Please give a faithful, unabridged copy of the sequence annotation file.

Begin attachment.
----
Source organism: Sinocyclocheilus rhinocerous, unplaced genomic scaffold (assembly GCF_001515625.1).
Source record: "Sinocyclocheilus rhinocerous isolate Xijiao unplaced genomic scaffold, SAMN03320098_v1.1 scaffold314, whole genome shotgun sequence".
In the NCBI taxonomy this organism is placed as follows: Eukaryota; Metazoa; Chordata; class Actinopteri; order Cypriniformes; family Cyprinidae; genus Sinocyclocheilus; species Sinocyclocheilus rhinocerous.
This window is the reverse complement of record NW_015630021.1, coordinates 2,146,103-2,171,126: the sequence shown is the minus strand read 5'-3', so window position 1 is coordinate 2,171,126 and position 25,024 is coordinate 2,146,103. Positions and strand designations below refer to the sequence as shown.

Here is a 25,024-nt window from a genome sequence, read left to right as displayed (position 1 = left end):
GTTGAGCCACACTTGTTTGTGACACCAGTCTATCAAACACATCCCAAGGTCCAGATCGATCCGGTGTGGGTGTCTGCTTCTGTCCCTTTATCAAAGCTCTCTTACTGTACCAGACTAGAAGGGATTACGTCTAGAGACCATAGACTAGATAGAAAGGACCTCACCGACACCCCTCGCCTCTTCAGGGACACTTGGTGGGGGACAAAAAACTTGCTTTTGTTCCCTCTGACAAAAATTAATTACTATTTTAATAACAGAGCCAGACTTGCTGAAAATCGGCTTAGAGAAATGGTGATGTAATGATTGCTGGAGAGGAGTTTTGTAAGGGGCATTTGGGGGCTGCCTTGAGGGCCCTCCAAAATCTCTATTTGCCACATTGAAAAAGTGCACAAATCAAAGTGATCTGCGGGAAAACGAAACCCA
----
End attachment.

Source organism: Sinocyclocheilus rhinocerous, unplaced genomic scaffold (assembly GCF_001515625.1).
Source record: "Sinocyclocheilus rhinocerous isolate Xijiao unplaced genomic scaffold, SAMN03320098_v1.1 scaffold314, whole genome shotgun sequence".
In the NCBI taxonomy this organism is placed as follows: Eukaryota; Metazoa; Chordata; class Actinopteri; order Cypriniformes; family Cyprinidae; genus Sinocyclocheilus; species Sinocyclocheilus rhinocerous.
This window is the reverse complement of record NW_015630021.1, coordinates 2,146,103-2,171,126: the sequence shown is the minus strand read 5'-3', so window position 1 is coordinate 2,171,126 and position 25,024 is coordinate 2,146,103. Positions and strand designations below refer to the sequence as shown.

Here is a 25,024-nt window from a genome sequence, read left to right as displayed (position 1 = left end):
GTTGAGCCACACTTGTTTGTGACACCAGTCTATCAAACACATCCCAAGGTCCAGATCGATCCGGTGTGGGTGTCTGCTTCTGTCCCTTTATCAAAGCTCTCTTACTGTACCAGACTAGAAGGGATTACGTCTAGAGACCATAGACTAGATAGAAAGGACCTCACCGACACCCCTCGCCTCTTCAGGGACACTTGGTGGGGGACAAAAAACTTGCTTTTGTTCCCTCTGACAAAAATTAATTACTATTTTAATAACAGAGCCAGACTTGCTGAAAATCGGCTTAGAGAAATGGTGATGTAATGATTGCTGGAGAGGAGTTTTGTAAGGGGCATTTGGGGGCTGCCTTGAGGGCCCTCCAAAATCTCTATTTGCCACATTGAAAAAGTGCACAAATCAAAGTGATCTGCGGGAAAACGAAACCCA